To recap using our school example, we would send students to the Default Rack, then create a new Teacher Rack which uses the Default Rack as its Parent Rack. If you go to the Teacher Rack, all the apps will be greyed out and you will not be able to modify any settings because they are copied from the Default Rack. By adding in a new copy of Web Filter, you can modify the settings so the teachers can access websites the students cannot, however settings for all other applications will still be copied from the Default Rack.
From this tab you can create new racks and policies, however please note you'll first need to create and save a rack before you can create a rule to apply traffic to that rack.
To create a new rack, simply click Add in the Racks section.
- Name: The name of this rack as displayed in the web GUI.
- Description: A description for this rack.
- Parent Rack: Which rack (if any) this one should use as a Parent Rack.
If you've been reading up until this point, you may have guessed that this new rack will do nothing until you send traffic to it. To accomplish this, you'll need to create a rule - click Add in the Rules tab.
When each new session is processed, the rules are evaluated in order. If all of a sessions attributes match all of the criteria of a rule it is considered a match. The rack for the first matching rule will be used to process the session. If no rules match, the Default Rack will be used to process the session.
These rules operate as described in the Rules documentation.
Like many areas of Untangle, the rules work from the top down. Let's go back to our school example and say we have three racks: Default (for students), Teacher and Administrative Staff. To get traffic to these racks, we would need to create two policies: one for the Teacher rack and one for the Administrative Staff rack - any traffic that did not match those two policies would be sent to the Default Rack. You can also explicitly add a rule sending traffic to the Default Rack, although it's not required.
If the policy rule for the Teacher rack is incorrect, it may end up matching all network traffic and sending it to the Teacher rack. Because it matches, the rule under it (for the Administrative Rack) will never be evaluated. On the flip side, if a rule is too narrow, it may not match the traffic you're trying to match at all, dumping it on the Default Rack. Because of this, we recommend starting out policy rules as very general (e.g. match a few IPs or an entire subnet) and then tightening them down from there - let's look at some common example policies:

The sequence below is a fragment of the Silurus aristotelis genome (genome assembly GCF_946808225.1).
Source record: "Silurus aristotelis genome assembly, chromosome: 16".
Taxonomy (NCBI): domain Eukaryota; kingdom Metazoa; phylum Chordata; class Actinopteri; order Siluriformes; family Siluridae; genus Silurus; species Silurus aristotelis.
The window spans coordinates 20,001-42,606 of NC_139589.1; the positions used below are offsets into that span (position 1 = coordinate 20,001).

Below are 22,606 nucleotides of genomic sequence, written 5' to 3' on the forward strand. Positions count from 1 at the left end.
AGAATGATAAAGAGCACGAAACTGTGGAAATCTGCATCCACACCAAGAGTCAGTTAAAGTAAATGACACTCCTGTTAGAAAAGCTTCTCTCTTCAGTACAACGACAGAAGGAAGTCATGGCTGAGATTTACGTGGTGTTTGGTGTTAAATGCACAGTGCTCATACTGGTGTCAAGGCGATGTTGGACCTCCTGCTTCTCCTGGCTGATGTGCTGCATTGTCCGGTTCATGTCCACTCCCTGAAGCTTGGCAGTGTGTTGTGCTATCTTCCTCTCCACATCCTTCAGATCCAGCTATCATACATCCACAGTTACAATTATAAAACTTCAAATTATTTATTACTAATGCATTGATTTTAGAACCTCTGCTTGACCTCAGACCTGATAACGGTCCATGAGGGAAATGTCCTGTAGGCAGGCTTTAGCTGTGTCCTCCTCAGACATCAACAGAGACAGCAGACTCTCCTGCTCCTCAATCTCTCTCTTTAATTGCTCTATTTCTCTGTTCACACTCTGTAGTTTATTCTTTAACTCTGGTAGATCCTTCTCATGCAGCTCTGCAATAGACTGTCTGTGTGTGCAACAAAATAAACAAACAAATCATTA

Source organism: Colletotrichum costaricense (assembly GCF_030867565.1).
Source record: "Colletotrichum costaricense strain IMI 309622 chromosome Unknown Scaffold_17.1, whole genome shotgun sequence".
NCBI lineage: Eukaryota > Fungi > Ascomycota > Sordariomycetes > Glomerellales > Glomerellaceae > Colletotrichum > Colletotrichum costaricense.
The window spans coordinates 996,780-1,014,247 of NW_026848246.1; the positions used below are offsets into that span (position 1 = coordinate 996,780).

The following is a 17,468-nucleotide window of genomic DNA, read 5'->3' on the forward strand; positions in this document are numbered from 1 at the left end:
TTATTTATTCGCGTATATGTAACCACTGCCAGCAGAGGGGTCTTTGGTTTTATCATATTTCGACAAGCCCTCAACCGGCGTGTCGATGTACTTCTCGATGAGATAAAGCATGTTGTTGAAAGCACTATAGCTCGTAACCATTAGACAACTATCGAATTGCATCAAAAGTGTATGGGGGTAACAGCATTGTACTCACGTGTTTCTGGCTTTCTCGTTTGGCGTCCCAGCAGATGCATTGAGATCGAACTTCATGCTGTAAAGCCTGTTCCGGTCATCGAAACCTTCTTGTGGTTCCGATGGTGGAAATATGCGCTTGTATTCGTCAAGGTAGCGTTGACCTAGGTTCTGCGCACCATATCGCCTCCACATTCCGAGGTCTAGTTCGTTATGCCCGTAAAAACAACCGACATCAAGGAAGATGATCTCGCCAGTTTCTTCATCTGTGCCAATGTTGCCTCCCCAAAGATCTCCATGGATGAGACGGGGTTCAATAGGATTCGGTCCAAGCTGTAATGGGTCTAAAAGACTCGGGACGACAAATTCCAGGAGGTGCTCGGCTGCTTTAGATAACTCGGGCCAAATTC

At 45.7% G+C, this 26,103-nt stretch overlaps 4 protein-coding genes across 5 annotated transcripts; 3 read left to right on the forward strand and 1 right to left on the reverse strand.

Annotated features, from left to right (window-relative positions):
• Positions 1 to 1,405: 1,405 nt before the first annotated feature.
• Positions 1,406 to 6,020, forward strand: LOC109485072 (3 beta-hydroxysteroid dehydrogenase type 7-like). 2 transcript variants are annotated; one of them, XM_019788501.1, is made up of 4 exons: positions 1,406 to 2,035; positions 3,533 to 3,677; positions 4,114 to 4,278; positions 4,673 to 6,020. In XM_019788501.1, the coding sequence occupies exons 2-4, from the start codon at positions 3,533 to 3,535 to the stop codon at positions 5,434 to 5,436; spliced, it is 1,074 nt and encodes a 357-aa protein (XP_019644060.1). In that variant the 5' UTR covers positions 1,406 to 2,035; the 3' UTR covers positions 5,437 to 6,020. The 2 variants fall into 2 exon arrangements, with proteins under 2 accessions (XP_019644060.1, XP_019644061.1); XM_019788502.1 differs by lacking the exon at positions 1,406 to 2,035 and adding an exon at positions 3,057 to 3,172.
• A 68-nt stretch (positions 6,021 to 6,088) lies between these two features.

So this is the 'Rules' tab of the Policy Manager settings. On this page you will be able to see all of the rules that will be evaluated when determining which rack to direct a specific user or IP address. Pay attention to the 'Target Rack' column. Any users defined in the corresponding rule will be directed to that rack. Click on the page icon under the 'edit' column to define the rule.
Once you've clicked the edit button, this is where you'll end up. This is where you will define which users will be assigned to which rack. You can specify a user using any one or combination of the identifiers in the drop down box. Any users that match the specified identifiers will be directed to the rack specified in the 'Target Rack' field.
The event log will show you all (non-bypassed) session being processed by Untangle and which rack was used to process them. This can be used to make sure the correct sessions are being processed by the correct racks and that the rules are properly configured.
|Timestamp||The time the event took place.|
|Client||The IP address of the client that made the request.|
|Client Port||The port used by the client that made the request.|
|Username||The username of the client that made the request, if available.|
|Server||The IP address of the server that received the request.|
|ServerPort||The port used by the server that received the request.|
|Policy ID||The name of the policy/rack that handled this session|
Policy Manager FAQs
When should I create a rack?
You should create a new rack when you want to apply different rules to different users. For more information, see Deciding When To Use Multiple Virtual Racks.
Can I use my existing Active Directory groups to create policies for different groups of users?
Yes, if you're using Directory Connector to authenticate against Active Directory you can create policies by username or group name. Simply set up the policy to your liking, click Users, and you will be able to select your users and groups from the list.
I'm using Untangle's OpenVPN application, do I need to create racks for the VPN users?
You do not have to create extra virtual racks to use OpenVPN; by default its traffic will go through the Default Rack. You can use the Firewall to allow or deny VPN users access to resources, or if you prefer you can create a new rack only for OpenVPN users.
I only want to scan inbound email traffic, not outbound. Do I need to create a new rack?
No - by default, outbound email traffic is not scanned. If you would like it to be, this option is available in Spam Blocker, however we highly recommend against it.